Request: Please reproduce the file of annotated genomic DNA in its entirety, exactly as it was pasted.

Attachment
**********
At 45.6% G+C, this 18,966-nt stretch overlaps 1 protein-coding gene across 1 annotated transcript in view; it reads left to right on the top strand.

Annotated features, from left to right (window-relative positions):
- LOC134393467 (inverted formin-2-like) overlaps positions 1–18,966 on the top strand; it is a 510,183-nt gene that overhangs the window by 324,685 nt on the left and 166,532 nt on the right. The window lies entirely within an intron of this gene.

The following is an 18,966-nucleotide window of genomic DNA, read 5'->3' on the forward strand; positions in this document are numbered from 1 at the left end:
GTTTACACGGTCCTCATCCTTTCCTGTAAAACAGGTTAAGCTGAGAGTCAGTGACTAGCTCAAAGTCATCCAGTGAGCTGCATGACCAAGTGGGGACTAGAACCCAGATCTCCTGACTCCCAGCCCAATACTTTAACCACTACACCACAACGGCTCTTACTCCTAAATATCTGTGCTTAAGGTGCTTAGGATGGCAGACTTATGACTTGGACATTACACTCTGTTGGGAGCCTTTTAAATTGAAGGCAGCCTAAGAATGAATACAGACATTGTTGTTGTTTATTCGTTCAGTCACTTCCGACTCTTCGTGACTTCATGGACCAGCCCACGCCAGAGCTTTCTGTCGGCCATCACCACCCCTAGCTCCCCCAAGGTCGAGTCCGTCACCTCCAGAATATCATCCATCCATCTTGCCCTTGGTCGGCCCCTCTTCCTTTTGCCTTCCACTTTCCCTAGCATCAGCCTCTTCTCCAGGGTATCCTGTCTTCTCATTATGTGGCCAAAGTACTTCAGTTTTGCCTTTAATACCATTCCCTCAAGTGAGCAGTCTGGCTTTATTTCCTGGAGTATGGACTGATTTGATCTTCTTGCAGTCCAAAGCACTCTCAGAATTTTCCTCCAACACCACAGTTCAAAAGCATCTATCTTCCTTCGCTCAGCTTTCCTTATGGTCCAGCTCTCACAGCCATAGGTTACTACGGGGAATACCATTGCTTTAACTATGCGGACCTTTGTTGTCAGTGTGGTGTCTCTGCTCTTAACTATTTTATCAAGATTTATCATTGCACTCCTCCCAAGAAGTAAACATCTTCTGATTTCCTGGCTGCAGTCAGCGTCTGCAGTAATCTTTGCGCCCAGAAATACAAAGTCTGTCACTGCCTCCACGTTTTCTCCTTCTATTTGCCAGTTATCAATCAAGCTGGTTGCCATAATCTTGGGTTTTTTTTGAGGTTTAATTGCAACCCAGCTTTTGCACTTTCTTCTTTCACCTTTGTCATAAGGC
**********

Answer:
At 45.6% G+C, this 18,966-nt stretch overlaps 1 protein-coding gene across 1 annotated transcript in view; it reads left to right on the top strand.

Annotated features, from left to right (window-relative positions):
- LOC134393467 (inverted formin-2-like) overlaps positions 1–18,966 on the top strand; it is a 510,183-nt gene that overhangs the window by 324,685 nt on the left and 166,532 nt on the right. The window lies entirely within an intron of this gene.

The following is an 18,966-nucleotide window of genomic DNA, read 5'->3' on the forward strand; positions in this document are numbered from 1 at the left end:
GTTTACACGGTCCTCATCCTTTCCTGTAAAACAGGTTAAGCTGAGAGTCAGTGACTAGCTCAAAGTCATCCAGTGAGCTGCATGACCAAGTGGGGACTAGAACCCAGATCTCCTGACTCCCAGCCCAATACTTTAACCACTACACCACAACGGCTCTTACTCCTAAATATCTGTGCTTAAGGTGCTTAGGATGGCAGACTTATGACTTGGACATTACACTCTGTTGGGAGCCTTTTAAATTGAAGGCAGCCTAAGAATGAATACAGACATTGTTGTTGTTTATTCGTTCAGTCACTTCCGACTCTTCGTGACTTCATGGACCAGCCCACGCCAGAGCTTTCTGTCGGCCATCACCACCCCTAGCTCCCCCAAGGTCGAGTCCGTCACCTCCAGAATATCATCCATCCATCTTGCCCTTGGTCGGCCCCTCTTCCTTTTGCCTTCCACTTTCCCTAGCATCAGCCTCTTCTCCAGGGTATCCTGTCTTCTCATTATGTGGCCAAAGTACTTCAGTTTTGCCTTTAATACCATTCCCTCAAGTGAGCAGTCTGGCTTTATTTCCTGGAGTATGGACTGATTTGATCTTCTTGCAGTCCAAAGCACTCTCAGAATTTTCCTCCAACACCACAGTTCAAAAGCATCTATCTTCCTTCGCTCAGCTTTCCTTATGGTCCAGCTCTCACAGCCATAGGTTACTACGGGGAATACCATTGCTTTAACTATGCGGACCTTTGTTGTCAGTGTGGTGTCTCTGCTCTTAACTATTTTATCAAGATTTATCATTGCACTCCTCCCAAGAAGTAAACATCTTCTGATTTCCTGGCTGCAGTCAGCGTCTGCAGTAATCTTTGCGCCCAGAAATACAAAGTCTGTCACTGCCTCCACGTTTTCTCCTTCTATTTGCCAGTTATCAATCAAGCTGGTTGCCATAATCTTGGGTTTTTTTTGAGGTTTAATTGCAACCCAGCTTTTGCACTTTCTTCTTTCACCTTTGTCATAAGGC